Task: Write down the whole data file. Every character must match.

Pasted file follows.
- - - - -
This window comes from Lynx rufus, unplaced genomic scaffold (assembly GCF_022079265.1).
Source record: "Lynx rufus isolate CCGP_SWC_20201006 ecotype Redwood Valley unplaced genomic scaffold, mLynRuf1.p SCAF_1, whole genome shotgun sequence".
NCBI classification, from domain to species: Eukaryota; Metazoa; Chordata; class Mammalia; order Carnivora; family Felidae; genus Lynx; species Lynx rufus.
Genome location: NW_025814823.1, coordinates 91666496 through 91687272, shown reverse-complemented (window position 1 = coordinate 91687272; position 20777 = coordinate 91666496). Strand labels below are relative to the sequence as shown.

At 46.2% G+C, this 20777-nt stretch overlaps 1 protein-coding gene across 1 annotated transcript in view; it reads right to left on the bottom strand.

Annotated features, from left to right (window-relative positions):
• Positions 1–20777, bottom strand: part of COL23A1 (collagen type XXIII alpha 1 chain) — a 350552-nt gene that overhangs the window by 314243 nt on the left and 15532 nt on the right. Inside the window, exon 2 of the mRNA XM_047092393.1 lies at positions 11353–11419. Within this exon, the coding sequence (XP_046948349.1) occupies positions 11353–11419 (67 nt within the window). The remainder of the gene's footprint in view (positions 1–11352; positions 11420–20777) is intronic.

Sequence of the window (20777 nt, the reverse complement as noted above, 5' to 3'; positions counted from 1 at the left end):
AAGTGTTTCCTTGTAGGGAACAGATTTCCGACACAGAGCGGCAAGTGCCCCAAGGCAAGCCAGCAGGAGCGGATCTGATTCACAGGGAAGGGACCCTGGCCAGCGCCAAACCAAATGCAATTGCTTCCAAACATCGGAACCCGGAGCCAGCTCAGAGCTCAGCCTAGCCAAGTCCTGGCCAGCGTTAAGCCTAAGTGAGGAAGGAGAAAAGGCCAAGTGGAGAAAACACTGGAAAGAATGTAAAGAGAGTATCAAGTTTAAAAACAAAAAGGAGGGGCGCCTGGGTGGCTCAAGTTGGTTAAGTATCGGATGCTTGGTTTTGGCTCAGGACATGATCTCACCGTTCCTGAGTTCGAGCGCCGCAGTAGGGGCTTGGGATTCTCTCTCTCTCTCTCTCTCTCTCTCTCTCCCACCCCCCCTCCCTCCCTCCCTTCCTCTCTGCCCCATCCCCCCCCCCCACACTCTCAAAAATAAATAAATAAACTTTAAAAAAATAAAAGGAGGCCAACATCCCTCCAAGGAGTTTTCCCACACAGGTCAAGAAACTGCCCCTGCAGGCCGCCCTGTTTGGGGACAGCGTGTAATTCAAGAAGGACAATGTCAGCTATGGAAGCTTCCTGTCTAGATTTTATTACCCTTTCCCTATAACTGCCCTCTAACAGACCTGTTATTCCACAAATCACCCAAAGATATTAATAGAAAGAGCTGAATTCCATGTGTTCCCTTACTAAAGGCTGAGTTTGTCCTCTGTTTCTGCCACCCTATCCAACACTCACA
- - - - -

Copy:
This window comes from Lynx rufus, unplaced genomic scaffold (assembly GCF_022079265.1).
Source record: "Lynx rufus isolate CCGP_SWC_20201006 ecotype Redwood Valley unplaced genomic scaffold, mLynRuf1.p SCAF_1, whole genome shotgun sequence".
NCBI classification, from domain to species: Eukaryota; Metazoa; Chordata; class Mammalia; order Carnivora; family Felidae; genus Lynx; species Lynx rufus.
Genome location: NW_025814823.1, coordinates 91666496 through 91687272, shown reverse-complemented (window position 1 = coordinate 91687272; position 20777 = coordinate 91666496). Strand labels below are relative to the sequence as shown.

At 46.2% G+C, this 20777-nt stretch overlaps 1 protein-coding gene across 1 annotated transcript in view; it reads right to left on the bottom strand.

Annotated features, from left to right (window-relative positions):
• Positions 1–20777, bottom strand: part of COL23A1 (collagen type XXIII alpha 1 chain) — a 350552-nt gene that overhangs the window by 314243 nt on the left and 15532 nt on the right. Inside the window, exon 2 of the mRNA XM_047092393.1 lies at positions 11353–11419. Within this exon, the coding sequence (XP_046948349.1) occupies positions 11353–11419 (67 nt within the window). The remainder of the gene's footprint in view (positions 1–11352; positions 11420–20777) is intronic.

Sequence of the window (20777 nt, the reverse complement as noted above, 5' to 3'; positions counted from 1 at the left end):
AAGTGTTTCCTTGTAGGGAACAGATTTCCGACACAGAGCGGCAAGTGCCCCAAGGCAAGCCAGCAGGAGCGGATCTGATTCACAGGGAAGGGACCCTGGCCAGCGCCAAACCAAATGCAATTGCTTCCAAACATCGGAACCCGGAGCCAGCTCAGAGCTCAGCCTAGCCAAGTCCTGGCCAGCGTTAAGCCTAAGTGAGGAAGGAGAAAAGGCCAAGTGGAGAAAACACTGGAAAGAATGTAAAGAGAGTATCAAGTTTAAAAACAAAAAGGAGGGGCGCCTGGGTGGCTCAAGTTGGTTAAGTATCGGATGCTTGGTTTTGGCTCAGGACATGATCTCACCGTTCCTGAGTTCGAGCGCCGCAGTAGGGGCTTGGGATTCTCTCTCTCTCTCTCTCTCTCTCTCTCTCCCACCCCCCCTCCCTCCCTCCCTTCCTCTCTGCCCCATCCCCCCCCCCCACACTCTCAAAAATAAATAAATAAACTTTAAAAAAATAAAAGGAGGCCAACATCCCTCCAAGGAGTTTTCCCACACAGGTCAAGAAACTGCCCCTGCAGGCCGCCCTGTTTGGGGACAGCGTGTAATTCAAGAAGGACAATGTCAGCTATGGAAGCTTCCTGTCTAGATTTTATTACCCTTTCCCTATAACTGCCCTCTAACAGACCTGTTATTCCACAAATCACCCAAAGATATTAATAGAAAGAGCTGAATTCCATGTGTTCCCTTACTAAAGGCTGAGTTTGTCCTCTGTTTCTGCCACCCTATCCAACACTCACA